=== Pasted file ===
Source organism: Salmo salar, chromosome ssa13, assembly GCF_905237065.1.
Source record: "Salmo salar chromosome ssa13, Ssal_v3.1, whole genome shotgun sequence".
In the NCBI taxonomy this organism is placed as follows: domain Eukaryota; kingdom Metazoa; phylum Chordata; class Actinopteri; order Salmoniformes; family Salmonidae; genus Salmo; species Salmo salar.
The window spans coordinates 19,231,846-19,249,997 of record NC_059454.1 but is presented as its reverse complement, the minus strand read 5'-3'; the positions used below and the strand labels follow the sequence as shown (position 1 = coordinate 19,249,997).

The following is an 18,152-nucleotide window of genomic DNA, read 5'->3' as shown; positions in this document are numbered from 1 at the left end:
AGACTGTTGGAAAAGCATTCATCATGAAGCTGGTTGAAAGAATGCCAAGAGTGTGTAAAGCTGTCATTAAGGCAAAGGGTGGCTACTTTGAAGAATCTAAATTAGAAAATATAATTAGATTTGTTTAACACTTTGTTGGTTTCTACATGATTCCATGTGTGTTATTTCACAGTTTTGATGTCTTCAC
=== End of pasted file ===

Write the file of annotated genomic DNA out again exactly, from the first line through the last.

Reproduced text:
Source organism: Salmo salar, chromosome ssa13, assembly GCF_905237065.1.
Source record: "Salmo salar chromosome ssa13, Ssal_v3.1, whole genome shotgun sequence".
In the NCBI taxonomy this organism is placed as follows: domain Eukaryota; kingdom Metazoa; phylum Chordata; class Actinopteri; order Salmoniformes; family Salmonidae; genus Salmo; species Salmo salar.
The window spans coordinates 19,231,846-19,249,997 of record NC_059454.1 but is presented as its reverse complement, the minus strand read 5'-3'; the positions used below and the strand labels follow the sequence as shown (position 1 = coordinate 19,249,997).

The following is an 18,152-nucleotide window of genomic DNA, read 5'->3' as shown; positions in this document are numbered from 1 at the left end:
AGACTGTTGGAAAAGCATTCATCATGAAGCTGGTTGAAAGAATGCCAAGAGTGTGTAAAGCTGTCATTAAGGCAAAGGGTGGCTACTTTGAAGAATCTAAATTAGAAAATATAATTAGATTTGTTTAACACTTTGTTGGTTTCTACATGATTCCATGTGTGTTATTTCACAGTTTTGATGTCTTCAC